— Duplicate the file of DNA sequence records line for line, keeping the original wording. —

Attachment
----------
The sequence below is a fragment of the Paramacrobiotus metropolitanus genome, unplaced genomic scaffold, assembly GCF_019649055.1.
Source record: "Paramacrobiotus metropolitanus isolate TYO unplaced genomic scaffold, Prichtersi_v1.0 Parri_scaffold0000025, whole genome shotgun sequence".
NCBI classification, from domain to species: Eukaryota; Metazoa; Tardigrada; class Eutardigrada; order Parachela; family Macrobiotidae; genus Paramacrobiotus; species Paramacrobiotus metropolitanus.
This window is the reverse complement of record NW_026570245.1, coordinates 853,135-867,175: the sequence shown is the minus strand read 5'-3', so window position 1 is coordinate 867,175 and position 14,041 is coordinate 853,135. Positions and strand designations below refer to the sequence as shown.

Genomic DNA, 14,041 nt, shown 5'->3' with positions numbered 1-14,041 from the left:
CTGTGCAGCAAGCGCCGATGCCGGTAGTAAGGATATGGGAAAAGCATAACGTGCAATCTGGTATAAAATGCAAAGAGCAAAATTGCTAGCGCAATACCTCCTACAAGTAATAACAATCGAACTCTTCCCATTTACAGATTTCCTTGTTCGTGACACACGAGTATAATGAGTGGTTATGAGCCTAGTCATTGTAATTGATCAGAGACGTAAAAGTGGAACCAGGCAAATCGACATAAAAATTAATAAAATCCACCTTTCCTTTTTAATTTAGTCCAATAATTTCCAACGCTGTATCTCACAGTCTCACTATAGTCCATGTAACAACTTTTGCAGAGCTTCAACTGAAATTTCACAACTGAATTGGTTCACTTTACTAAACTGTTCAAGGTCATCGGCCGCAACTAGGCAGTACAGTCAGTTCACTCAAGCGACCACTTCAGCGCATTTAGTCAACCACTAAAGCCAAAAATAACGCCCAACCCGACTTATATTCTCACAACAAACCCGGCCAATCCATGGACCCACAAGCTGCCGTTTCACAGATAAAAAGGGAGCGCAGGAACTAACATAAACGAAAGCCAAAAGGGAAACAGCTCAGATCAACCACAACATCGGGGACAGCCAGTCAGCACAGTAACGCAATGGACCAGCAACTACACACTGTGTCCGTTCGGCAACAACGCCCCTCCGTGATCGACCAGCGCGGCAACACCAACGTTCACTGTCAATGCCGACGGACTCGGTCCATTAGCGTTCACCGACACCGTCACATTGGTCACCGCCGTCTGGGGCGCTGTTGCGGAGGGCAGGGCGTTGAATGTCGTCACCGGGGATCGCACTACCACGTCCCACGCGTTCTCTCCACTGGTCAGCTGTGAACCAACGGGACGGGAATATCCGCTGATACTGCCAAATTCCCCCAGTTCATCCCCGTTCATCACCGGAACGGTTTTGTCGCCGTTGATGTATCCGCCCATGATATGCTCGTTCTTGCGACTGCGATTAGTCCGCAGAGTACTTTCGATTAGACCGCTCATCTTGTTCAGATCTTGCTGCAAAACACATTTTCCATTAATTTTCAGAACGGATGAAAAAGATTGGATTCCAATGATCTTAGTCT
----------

The sequence below is a fragment of the Paramacrobiotus metropolitanus genome, unplaced genomic scaffold, assembly GCF_019649055.1.
Source record: "Paramacrobiotus metropolitanus isolate TYO unplaced genomic scaffold, Prichtersi_v1.0 Parri_scaffold0000025, whole genome shotgun sequence".
NCBI classification, from domain to species: Eukaryota; Metazoa; Tardigrada; class Eutardigrada; order Parachela; family Macrobiotidae; genus Paramacrobiotus; species Paramacrobiotus metropolitanus.
This window is the reverse complement of record NW_026570245.1, coordinates 853,135-867,175: the sequence shown is the minus strand read 5'-3', so window position 1 is coordinate 867,175 and position 14,041 is coordinate 853,135. Positions and strand designations below refer to the sequence as shown.

Genomic DNA, 14,041 nt, shown 5'->3' with positions numbered 1-14,041 from the left:
CTGTGCAGCAAGCGCCGATGCCGGTAGTAAGGATATGGGAAAAGCATAACGTGCAATCTGGTATAAAATGCAAAGAGCAAAATTGCTAGCGCAATACCTCCTACAAGTAATAACAATCGAACTCTTCCCATTTACAGATTTCCTTGTTCGTGACACACGAGTATAATGAGTGGTTATGAGCCTAGTCATTGTAATTGATCAGAGACGTAAAAGTGGAACCAGGCAAATCGACATAAAAATTAATAAAATCCACCTTTCCTTTTTAATTTAGTCCAATAATTTCCAACGCTGTATCTCACAGTCTCACTATAGTCCATGTAACAACTTTTGCAGAGCTTCAACTGAAATTTCACAACTGAATTGGTTCACTTTACTAAACTGTTCAAGGTCATCGGCCGCAACTAGGCAGTACAGTCAGTTCACTCAAGCGACCACTTCAGCGCATTTAGTCAACCACTAAAGCCAAAAATAACGCCCAACCCGACTTATATTCTCACAACAAACCCGGCCAATCCATGGACCCACAAGCTGCCGTTTCACAGATAAAAAGGGAGCGCAGGAACTAACATAAACGAAAGCCAAAAGGGAAACAGCTCAGATCAACCACAACATCGGGGACAGCCAGTCAGCACAGTAACGCAATGGACCAGCAACTACACACTGTGTCCGTTCGGCAACAACGCCCCTCCGTGATCGACCAGCGCGGCAACACCAACGTTCACTGTCAATGCCGACGGACTCGGTCCATTAGCGTTCACCGACACCGTCACATTGGTCACCGCCGTCTGGGGCGCTGTTGCGGAGGGCAGGGCGTTGAATGTCGTCACCGGGGATCGCACTACCACGTCCCACGCGTTCTCTCCACTGGTCAGCTGTGAACCAACGGGACGGGAATATCCGCTGATACTGCCAAATTCCCCCAGTTCATCCCCGTTCATCACCGGAACGGTTTTGTCGCCGTTGATGTATCCGCCCATGATATGCTCGTTCTTGCGACTGCGATTAGTCCGCAGAGTACTTTCGATTAGACCGCTCATCTTGTTCAGATCTTGCTGCAAAACACATTTTCCATTAATTTTCAGAACGGATGAAAAAGATTGGATTCCAATGATCTTAGTCT